The state Department of Education issued a request for proposals Friday aimed at improving three special schools, including the Louisiana School for the Deaf.

All three will undergo reviews by third-party evaluators, with a report due by the end of the year.

"It is first and foremost an opportunity to improve these schools," state Superintendent of Education John White said.

The other two that will undergo scrutiny are the Louisiana School for the Visually Impaired and the Louisiana Special Education Center.

The schools for the deaf and visually impaired are in Baton Rouge. The special education center is in Alexandria.

That school is a residential facility that serves students ranging from those with mental impairments to serious orthopedic problems.

The reviews are aimed at observing each school's educational program, finances and strengths and weaknesses.

The studies will compare the schools with national models of excellence, staffing and how state and federal dollars are used on instruction.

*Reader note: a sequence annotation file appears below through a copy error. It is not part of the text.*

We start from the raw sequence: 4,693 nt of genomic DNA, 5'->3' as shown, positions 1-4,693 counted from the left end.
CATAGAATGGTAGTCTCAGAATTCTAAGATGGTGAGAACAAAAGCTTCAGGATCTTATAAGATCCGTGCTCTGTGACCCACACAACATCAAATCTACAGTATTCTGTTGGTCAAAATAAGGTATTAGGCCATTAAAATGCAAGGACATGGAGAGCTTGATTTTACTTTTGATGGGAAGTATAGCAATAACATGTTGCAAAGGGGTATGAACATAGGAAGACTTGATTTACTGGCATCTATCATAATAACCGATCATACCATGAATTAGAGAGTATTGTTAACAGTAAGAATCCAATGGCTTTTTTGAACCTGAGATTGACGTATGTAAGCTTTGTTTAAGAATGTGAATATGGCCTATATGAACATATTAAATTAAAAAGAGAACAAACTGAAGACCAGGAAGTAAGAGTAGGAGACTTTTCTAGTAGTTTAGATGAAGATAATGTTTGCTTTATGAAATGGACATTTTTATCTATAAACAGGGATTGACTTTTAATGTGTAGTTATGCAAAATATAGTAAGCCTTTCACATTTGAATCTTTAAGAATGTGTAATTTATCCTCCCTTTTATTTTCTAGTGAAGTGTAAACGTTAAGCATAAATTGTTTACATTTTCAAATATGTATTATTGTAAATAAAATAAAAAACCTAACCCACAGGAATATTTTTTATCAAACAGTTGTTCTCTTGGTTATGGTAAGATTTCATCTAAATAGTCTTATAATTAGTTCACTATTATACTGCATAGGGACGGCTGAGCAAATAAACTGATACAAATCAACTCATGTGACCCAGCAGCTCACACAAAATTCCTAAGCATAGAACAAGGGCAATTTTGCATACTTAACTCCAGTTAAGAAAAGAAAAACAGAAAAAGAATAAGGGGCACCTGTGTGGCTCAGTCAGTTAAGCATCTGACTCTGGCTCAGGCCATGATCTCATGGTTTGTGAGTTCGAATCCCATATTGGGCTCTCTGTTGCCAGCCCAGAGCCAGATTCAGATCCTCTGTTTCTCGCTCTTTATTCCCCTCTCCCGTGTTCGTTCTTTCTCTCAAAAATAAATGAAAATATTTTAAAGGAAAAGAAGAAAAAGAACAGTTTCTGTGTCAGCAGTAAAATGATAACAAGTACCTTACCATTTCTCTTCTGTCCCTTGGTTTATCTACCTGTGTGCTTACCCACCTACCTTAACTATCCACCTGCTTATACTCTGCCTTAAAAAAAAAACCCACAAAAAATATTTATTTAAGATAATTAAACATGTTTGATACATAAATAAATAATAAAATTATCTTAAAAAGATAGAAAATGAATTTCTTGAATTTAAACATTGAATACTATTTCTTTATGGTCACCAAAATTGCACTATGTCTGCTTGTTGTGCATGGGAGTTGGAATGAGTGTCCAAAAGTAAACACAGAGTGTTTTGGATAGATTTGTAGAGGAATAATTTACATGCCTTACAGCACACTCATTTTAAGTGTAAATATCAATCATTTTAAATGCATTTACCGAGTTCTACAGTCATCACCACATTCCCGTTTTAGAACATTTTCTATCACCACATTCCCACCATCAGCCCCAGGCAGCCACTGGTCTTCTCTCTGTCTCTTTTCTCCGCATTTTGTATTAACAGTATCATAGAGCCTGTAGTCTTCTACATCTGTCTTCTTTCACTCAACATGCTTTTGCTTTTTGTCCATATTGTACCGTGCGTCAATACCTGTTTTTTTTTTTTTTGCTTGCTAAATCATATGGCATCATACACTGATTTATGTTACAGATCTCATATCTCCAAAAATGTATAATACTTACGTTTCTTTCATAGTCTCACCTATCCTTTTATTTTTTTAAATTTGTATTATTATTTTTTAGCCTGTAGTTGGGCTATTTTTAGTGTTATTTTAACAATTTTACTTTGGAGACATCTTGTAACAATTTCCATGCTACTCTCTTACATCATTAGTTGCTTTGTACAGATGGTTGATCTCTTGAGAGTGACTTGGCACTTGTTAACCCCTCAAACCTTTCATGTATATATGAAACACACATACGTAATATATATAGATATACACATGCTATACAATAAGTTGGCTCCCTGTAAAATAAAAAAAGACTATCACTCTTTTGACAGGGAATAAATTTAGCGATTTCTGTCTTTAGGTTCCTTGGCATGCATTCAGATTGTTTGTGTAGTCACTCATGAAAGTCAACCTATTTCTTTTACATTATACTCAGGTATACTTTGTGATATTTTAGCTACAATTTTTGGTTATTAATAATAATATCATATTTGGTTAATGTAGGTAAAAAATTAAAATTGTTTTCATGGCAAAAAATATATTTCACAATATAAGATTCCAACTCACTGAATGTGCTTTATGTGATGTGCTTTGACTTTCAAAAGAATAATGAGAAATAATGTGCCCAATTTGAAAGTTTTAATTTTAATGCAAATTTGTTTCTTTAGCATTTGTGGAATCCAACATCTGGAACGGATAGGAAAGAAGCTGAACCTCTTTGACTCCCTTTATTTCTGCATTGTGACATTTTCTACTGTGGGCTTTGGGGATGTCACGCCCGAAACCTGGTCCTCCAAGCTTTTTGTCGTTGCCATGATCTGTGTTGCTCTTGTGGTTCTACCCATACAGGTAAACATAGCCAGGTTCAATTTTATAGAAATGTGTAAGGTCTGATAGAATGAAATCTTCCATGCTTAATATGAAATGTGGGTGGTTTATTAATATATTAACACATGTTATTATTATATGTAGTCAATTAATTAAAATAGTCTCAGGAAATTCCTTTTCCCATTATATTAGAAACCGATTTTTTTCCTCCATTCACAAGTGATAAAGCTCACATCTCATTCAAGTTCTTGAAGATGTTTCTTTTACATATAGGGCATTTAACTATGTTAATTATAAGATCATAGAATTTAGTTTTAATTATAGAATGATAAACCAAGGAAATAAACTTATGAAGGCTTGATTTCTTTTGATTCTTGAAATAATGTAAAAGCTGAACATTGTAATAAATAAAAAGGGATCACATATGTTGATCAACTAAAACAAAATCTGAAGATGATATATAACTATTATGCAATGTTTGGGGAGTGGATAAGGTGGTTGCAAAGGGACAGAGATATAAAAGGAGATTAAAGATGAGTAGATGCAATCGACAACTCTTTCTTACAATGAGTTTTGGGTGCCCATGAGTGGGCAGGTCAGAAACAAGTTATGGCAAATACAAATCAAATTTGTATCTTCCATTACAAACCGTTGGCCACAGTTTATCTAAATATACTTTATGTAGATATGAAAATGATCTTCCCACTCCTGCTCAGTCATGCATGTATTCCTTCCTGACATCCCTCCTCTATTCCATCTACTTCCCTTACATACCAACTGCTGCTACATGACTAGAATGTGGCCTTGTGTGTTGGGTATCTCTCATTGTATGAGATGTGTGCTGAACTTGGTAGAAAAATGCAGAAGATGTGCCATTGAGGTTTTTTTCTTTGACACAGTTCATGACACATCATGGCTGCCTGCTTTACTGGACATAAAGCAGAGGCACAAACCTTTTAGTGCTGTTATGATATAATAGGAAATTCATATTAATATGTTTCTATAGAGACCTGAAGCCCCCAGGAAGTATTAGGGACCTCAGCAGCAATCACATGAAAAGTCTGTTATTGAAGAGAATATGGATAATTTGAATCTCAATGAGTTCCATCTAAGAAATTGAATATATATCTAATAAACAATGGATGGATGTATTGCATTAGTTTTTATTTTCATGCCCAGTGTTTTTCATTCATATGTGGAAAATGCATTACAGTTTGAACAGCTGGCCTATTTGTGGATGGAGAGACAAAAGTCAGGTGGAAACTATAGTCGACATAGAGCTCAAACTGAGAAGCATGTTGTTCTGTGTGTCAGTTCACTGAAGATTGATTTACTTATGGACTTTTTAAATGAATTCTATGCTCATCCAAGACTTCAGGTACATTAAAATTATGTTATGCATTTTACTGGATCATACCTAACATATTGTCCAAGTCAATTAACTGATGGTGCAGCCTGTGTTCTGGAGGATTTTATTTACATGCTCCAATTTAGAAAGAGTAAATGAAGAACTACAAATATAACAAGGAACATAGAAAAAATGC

They will also spell out steps necessary to offer programs of excellence.

The schools for the deaf and visually impaired are rated F by the state.

"It is fair to say they are struggling schools by the state's definition," White said of the three.

"While there is some good work going on there is the need to get better," he said. "That is the impetus for this action."

The proposals are due by August 31.

A panel of experts will review them and make a recommendation.

The state Board of Elementary and Secondary Education will consider the contract in October.

The review will be financed with federal grants.

White said the evaluations were prompted in part by the federal Every Student Succeeds Act, which requires Louisiana and other states to submit plans to revamp public schools.

A federal decision on Louisiana's proposal is expected in August.

Follow Will Sentell on Twitter, @WillSentell.